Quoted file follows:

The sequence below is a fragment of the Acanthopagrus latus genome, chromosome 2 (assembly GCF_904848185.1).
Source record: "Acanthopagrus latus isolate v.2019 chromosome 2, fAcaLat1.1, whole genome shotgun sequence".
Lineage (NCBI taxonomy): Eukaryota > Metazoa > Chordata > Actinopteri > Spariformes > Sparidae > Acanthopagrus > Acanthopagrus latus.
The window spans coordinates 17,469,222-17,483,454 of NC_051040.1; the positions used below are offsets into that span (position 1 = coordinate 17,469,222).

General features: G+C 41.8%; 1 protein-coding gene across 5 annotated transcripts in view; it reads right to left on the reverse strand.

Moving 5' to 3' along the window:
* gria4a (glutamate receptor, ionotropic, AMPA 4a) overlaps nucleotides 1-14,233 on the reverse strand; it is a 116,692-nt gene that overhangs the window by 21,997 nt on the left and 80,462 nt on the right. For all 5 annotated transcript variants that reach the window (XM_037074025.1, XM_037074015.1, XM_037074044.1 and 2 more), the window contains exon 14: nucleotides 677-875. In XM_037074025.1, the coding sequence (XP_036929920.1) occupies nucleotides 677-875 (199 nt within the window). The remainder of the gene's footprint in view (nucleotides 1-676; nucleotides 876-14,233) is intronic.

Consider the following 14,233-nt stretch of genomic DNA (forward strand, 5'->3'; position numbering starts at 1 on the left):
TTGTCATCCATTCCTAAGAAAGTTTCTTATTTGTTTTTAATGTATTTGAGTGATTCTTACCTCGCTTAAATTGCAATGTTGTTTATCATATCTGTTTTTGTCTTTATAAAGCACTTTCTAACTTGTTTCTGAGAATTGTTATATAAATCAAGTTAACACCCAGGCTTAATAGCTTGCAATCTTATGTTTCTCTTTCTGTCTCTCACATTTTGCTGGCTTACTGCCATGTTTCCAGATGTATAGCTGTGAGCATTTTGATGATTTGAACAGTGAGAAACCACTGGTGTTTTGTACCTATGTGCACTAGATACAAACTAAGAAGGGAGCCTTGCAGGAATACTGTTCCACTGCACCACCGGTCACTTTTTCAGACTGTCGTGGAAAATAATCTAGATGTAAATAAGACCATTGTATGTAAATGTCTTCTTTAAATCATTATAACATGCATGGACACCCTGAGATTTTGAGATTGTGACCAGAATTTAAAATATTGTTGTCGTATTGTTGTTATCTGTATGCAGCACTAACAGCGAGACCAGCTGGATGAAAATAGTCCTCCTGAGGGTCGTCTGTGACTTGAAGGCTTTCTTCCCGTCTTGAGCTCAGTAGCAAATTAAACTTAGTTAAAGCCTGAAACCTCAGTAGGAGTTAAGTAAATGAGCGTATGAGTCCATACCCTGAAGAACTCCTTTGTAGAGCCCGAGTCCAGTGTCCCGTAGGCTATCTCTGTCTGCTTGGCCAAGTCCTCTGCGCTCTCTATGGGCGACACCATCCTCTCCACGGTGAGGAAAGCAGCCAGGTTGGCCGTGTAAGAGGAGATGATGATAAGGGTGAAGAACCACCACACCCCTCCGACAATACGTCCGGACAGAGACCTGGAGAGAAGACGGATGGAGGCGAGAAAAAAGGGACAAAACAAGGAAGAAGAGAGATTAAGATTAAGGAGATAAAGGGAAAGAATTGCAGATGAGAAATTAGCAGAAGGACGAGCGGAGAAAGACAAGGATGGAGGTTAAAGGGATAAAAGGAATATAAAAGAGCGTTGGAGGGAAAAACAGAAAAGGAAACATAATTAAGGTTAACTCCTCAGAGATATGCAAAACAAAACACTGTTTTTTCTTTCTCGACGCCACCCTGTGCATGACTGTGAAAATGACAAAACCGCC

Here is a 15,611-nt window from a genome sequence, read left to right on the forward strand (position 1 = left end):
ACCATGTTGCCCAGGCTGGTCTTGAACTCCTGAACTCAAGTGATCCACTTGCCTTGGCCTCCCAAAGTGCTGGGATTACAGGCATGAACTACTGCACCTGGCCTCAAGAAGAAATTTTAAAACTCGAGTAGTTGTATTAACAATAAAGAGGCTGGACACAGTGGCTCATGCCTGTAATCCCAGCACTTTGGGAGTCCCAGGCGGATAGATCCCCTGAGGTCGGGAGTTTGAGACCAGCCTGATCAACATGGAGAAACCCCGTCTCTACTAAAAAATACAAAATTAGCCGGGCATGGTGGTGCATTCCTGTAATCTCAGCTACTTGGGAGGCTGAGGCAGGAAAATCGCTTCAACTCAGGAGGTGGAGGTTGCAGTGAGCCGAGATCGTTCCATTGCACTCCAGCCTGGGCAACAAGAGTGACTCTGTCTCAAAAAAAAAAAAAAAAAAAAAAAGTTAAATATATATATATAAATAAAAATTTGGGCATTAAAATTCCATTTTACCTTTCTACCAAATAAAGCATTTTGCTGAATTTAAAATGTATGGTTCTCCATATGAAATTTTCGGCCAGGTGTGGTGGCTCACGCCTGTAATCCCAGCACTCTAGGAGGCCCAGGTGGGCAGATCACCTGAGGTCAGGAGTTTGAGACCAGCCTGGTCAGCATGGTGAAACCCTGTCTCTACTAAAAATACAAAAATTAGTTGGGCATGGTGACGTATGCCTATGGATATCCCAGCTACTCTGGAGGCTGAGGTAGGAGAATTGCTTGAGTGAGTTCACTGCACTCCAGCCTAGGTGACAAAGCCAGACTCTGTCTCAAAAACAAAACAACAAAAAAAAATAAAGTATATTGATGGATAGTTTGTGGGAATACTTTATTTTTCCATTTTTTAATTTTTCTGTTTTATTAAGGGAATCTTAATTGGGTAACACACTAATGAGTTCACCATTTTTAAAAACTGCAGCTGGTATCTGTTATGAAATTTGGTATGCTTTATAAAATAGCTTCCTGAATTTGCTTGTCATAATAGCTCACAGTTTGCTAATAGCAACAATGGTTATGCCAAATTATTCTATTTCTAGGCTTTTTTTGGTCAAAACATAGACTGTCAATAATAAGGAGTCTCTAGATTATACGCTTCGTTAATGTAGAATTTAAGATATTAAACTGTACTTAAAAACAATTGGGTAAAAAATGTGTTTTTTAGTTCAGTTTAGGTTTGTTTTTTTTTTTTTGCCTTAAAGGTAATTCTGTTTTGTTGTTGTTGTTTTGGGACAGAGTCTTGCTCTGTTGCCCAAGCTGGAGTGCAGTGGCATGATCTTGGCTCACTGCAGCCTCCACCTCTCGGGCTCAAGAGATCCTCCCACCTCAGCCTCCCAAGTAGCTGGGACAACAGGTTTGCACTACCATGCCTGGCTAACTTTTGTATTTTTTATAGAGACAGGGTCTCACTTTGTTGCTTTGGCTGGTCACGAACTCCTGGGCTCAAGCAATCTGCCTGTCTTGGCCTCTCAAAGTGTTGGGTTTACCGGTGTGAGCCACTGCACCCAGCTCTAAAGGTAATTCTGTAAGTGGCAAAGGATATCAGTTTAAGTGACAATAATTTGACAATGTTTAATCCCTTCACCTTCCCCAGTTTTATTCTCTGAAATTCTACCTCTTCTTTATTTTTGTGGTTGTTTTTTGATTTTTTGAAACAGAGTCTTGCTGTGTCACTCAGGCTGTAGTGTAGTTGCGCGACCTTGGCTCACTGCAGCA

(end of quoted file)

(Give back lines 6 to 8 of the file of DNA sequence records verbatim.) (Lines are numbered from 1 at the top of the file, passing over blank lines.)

Moving 5' to 3' along the window:
* gria4a (glutamate receptor, ionotropic, AMPA 4a) overlaps nucleotides 1-14,233 on the reverse strand; it is a 116,692-nt gene that overhangs the window by 21,997 nt on the left and 80,462 nt on the right. For all 5 annotated transcript variants that reach the window (XM_037074025.1, XM_037074015.1, XM_037074044.1 and 2 more), the window contains exon 14: nucleotides 677-875. In XM_037074025.1, the coding sequence (XP_036929920.1) occupies nucleotides 677-875 (199 nt within the window). The remainder of the gene's footprint in view (nucleotides 1-676; nucleotides 876-14,233) is intronic.

Consider the following 14,233-nt stretch of genomic DNA (forward strand, 5'->3'; position numbering starts at 1 on the left):